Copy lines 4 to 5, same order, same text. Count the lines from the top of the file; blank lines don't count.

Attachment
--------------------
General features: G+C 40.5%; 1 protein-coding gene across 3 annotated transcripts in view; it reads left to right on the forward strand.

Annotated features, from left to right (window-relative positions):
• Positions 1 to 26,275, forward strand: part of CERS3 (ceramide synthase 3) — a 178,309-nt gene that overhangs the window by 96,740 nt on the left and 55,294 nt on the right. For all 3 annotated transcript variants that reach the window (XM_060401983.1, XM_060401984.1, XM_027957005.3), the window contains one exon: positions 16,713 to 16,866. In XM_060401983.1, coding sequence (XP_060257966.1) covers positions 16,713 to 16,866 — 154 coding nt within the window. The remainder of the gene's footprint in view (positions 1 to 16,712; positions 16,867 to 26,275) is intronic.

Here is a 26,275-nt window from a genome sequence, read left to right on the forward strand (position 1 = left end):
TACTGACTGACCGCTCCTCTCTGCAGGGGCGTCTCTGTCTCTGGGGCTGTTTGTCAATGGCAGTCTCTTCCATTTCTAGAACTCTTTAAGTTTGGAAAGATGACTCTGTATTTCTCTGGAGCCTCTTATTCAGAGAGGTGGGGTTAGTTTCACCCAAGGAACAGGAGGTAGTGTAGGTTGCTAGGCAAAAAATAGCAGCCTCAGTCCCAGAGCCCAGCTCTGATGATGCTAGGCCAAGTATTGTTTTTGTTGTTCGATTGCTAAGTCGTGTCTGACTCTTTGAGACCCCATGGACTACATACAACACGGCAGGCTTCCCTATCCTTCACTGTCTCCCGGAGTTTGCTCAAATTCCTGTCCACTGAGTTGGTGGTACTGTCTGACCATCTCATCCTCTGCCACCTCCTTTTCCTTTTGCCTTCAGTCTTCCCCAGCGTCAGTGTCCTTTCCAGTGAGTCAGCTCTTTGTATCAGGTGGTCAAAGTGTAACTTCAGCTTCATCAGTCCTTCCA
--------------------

Here is a 26,275-nt window from a genome sequence, read left to right on the forward strand (position 1 = left end):
TACTGACTGACCGCTCCTCTCTGCAGGGGCGTCTCTGTCTCTGGGGCTGTTTGTCAATGGCAGTCTCTTCCATTTCTAGAACTCTTTAAGTTTGGAAAGATGACTCTGTATTTCTCTGGAGCCTCTTATTCAGAGAGGTGGGGTTAGTTTCACCCAAGGAACAGGAGGTAGTGTAGGTTGCTAGGCAAAAAATAGCAGCCTCAGTCCCAGAGCCCAGCTCTGATGATGCTAGGCCAAGTATTGTTTTTGTTGTTCGATTGCTAAGTCGTGTCTGACTCTTTGAGACCCCATGGACTACATACAACACGGCAGGCTTCCCTATCCTTCACTGTCTCCCGGAGTTTGCTCAAATTCCTGTCCACTGAGTTGGTGGTACTGTCTGACCATCTCATCCTCTGCCACCTCCTTTTCCTTTTGCCTTCAGTCTTCCCCAGCGTCAGTGTCCTTTCCAGTGAGTCAGCTCTTTGTATCAGGTGGTCAAAGTGTAACTTCAGCTTCATCAGTCCTTCCA